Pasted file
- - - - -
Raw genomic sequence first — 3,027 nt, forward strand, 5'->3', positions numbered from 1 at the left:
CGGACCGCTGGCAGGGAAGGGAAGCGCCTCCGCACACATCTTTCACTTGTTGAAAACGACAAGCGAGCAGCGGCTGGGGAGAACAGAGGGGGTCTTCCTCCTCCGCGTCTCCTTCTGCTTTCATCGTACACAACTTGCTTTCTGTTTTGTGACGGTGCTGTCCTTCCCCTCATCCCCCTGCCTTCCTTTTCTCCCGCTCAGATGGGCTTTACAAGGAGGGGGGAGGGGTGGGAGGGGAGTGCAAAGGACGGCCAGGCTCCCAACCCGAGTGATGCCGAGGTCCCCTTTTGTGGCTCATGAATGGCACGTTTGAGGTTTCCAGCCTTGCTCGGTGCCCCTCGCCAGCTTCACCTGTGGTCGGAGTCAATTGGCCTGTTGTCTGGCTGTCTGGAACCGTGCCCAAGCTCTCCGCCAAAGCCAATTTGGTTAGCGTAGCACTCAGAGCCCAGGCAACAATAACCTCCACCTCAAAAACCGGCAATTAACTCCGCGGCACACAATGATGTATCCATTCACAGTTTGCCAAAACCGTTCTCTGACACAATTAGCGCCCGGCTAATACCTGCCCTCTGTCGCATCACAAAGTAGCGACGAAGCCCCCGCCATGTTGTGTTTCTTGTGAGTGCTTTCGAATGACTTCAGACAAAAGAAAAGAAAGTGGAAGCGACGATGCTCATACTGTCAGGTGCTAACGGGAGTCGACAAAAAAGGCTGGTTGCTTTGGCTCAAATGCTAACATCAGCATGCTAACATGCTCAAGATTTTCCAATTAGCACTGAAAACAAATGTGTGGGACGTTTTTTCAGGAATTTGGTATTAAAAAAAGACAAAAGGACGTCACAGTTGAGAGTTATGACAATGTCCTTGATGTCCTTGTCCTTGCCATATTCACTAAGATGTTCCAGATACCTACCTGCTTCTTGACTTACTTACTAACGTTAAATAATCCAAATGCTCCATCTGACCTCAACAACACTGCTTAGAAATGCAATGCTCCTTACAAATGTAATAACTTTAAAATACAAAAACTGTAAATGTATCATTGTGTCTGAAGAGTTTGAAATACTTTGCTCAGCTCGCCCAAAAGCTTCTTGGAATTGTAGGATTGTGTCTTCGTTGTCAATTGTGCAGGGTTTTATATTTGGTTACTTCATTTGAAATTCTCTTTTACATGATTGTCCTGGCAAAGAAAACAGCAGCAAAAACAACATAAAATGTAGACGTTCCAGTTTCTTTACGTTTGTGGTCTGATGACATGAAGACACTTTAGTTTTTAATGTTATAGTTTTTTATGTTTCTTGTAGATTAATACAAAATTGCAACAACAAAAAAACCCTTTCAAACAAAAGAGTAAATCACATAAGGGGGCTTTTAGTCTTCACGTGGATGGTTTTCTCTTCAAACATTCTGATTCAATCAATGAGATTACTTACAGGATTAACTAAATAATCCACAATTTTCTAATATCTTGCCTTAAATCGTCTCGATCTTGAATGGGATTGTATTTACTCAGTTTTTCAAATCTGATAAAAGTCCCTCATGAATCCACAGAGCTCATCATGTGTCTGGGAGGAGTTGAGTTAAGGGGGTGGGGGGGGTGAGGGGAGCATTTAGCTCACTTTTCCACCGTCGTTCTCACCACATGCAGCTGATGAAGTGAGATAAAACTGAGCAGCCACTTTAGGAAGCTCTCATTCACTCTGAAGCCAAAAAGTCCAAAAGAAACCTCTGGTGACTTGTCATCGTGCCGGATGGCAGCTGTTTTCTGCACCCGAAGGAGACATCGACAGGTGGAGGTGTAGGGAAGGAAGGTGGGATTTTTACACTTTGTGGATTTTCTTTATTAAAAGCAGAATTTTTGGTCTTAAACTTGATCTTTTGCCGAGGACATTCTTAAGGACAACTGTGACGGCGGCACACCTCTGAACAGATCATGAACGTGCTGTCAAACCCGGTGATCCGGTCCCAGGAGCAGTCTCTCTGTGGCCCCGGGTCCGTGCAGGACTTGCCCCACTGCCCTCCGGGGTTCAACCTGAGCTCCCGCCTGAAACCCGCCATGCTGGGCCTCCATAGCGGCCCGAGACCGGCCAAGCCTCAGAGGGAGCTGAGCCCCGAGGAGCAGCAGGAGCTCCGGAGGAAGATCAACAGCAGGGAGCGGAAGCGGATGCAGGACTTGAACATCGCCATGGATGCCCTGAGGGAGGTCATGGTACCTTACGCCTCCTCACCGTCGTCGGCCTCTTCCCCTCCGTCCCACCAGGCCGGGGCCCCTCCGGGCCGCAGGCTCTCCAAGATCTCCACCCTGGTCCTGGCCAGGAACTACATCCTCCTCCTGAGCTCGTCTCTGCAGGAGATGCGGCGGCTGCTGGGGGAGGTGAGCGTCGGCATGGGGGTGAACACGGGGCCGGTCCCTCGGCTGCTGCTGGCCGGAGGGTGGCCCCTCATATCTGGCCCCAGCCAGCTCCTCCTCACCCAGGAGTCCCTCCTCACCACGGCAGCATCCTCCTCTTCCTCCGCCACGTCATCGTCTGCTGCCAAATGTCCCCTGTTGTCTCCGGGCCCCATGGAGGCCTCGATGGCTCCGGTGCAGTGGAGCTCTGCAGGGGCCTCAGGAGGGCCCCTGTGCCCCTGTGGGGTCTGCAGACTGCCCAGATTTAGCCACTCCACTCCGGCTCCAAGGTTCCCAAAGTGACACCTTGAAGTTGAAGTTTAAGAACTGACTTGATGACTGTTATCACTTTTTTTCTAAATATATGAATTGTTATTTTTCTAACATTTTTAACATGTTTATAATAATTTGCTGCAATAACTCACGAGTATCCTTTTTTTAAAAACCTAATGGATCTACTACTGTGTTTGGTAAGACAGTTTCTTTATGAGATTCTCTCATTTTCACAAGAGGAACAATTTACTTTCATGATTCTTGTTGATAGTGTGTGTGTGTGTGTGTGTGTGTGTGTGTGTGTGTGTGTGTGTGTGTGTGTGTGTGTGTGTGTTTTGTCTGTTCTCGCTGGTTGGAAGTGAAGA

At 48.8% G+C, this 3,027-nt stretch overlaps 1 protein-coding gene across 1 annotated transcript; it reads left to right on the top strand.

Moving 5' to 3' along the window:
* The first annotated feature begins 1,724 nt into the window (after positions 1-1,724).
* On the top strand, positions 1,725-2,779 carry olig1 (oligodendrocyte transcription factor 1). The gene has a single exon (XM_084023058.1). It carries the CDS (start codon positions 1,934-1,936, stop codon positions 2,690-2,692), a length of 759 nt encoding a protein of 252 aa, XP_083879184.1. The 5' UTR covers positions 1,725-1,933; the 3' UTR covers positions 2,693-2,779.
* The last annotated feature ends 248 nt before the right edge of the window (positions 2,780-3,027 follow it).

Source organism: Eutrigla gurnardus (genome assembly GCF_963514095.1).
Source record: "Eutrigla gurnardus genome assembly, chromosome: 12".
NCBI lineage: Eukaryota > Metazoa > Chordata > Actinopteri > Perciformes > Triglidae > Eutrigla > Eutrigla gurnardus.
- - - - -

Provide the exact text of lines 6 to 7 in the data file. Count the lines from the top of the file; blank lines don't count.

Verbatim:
* On the top strand, positions 1,725-2,779 carry olig1 (oligodendrocyte transcription factor 1). The gene has a single exon (XM_084023058.1). It carries the CDS (start codon positions 1,934-1,936, stop codon positions 2,690-2,692), a length of 759 nt encoding a protein of 252 aa, XP_083879184.1. The 5' UTR covers positions 1,725-1,933; the 3' UTR covers positions 2,693-2,779.
* The last annotated feature ends 248 nt before the right edge of the window (positions 2,780-3,027 follow it).